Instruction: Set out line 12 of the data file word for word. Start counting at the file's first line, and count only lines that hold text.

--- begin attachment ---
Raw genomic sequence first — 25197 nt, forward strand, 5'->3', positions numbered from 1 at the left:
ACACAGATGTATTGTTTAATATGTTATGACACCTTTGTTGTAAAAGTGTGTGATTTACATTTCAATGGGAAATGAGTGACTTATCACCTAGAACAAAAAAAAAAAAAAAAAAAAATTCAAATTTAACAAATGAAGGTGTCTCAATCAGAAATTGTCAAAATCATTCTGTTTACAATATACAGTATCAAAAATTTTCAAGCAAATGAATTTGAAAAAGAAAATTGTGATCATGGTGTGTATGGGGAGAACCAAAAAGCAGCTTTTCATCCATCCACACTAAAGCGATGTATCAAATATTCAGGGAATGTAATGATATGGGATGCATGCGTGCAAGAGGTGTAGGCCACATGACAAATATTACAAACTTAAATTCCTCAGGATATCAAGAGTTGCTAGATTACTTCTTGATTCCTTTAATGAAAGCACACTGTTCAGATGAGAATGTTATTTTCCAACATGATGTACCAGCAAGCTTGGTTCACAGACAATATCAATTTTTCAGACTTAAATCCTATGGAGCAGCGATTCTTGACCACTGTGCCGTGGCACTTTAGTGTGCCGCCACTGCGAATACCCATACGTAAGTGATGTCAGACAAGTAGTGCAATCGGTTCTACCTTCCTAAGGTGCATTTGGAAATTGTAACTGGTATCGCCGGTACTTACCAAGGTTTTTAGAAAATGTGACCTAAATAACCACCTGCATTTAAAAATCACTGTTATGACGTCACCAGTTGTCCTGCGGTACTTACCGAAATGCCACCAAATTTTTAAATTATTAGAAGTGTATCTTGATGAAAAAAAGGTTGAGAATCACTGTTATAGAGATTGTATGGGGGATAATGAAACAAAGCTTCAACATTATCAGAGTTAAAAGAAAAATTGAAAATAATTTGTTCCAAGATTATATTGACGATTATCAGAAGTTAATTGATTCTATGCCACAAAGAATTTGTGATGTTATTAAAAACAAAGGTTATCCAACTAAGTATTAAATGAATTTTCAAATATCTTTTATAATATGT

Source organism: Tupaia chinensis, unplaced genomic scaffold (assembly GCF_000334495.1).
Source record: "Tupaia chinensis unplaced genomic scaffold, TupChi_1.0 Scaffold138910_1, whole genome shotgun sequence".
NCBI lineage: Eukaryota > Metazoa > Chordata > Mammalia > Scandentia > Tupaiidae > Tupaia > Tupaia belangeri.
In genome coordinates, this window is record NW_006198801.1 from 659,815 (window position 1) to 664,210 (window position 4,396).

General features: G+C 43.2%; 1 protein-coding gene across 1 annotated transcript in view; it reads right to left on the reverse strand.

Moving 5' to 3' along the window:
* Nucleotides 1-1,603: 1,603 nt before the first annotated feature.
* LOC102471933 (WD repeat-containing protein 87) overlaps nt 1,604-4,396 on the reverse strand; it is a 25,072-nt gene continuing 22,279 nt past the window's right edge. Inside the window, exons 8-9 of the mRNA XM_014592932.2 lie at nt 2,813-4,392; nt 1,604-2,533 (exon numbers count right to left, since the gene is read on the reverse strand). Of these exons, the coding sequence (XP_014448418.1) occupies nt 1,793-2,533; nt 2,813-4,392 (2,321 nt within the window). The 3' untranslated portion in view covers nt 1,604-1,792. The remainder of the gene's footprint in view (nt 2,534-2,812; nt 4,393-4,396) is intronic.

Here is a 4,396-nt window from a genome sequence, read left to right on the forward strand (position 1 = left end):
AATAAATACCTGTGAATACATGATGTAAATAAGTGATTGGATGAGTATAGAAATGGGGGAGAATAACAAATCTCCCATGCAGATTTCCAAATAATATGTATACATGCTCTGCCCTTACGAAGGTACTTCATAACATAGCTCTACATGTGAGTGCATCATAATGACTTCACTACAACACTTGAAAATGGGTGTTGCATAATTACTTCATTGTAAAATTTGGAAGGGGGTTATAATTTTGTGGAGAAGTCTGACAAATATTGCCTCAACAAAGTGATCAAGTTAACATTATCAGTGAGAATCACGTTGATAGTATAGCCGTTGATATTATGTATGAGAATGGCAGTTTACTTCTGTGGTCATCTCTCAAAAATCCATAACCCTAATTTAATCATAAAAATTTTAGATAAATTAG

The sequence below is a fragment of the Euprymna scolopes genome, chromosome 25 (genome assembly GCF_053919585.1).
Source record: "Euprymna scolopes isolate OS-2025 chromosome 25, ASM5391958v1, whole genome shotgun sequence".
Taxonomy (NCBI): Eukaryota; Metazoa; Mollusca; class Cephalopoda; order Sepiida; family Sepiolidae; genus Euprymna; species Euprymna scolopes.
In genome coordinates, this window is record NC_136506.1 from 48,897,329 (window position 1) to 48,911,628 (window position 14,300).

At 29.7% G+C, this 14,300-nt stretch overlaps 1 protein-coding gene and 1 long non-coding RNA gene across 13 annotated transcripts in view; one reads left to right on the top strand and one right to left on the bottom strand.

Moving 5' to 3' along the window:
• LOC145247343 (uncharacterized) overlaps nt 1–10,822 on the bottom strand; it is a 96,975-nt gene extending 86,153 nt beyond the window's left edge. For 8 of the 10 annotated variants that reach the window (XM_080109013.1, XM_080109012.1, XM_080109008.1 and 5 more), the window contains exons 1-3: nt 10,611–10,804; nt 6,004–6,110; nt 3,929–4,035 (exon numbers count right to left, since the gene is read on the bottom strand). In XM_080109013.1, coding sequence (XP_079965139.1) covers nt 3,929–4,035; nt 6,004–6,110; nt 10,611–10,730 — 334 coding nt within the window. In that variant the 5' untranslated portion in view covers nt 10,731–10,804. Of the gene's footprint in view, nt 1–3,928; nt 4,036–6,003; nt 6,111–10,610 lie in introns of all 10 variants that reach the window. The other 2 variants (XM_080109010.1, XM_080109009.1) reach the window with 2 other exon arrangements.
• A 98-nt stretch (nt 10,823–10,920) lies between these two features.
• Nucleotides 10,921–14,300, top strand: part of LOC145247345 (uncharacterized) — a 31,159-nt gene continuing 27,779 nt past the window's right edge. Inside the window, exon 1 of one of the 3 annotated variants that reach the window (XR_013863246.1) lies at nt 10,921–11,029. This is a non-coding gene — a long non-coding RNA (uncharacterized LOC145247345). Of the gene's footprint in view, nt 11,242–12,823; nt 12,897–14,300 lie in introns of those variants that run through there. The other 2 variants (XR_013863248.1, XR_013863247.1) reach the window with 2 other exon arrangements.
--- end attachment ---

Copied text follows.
AATAAATACCTGTGAATACATGATGTAAATAAGTGATTGGATGAGTATAGAAATGGGGGAGAATAACAAATCTCCCATGCAGATTTCCAAATAATATGTATACATGCTCTGCCCTTACGAAGGTACTTCATAACATAGCTCTACATGTGAGTGCATCATAATGACTTCACTACAACACTTGAAAATGGGTGTTGCATAATTACTTCATTGTAAAATTTGGAAGGGGGTTATAATTTTGTGGAGAAGTCTGACAAATATTGCCTCAACAAAGTGATCAAGTTAACATTATCAGTGAGAATCACGTTGATAGTATAGCCGTTGATATTATGTATGAGAATGGCAGTTTACTTCTGTGGTCATCTCTCAAAAATCCATAACCCTAATTTAATCATAAAAATTTTAGATAAATTAG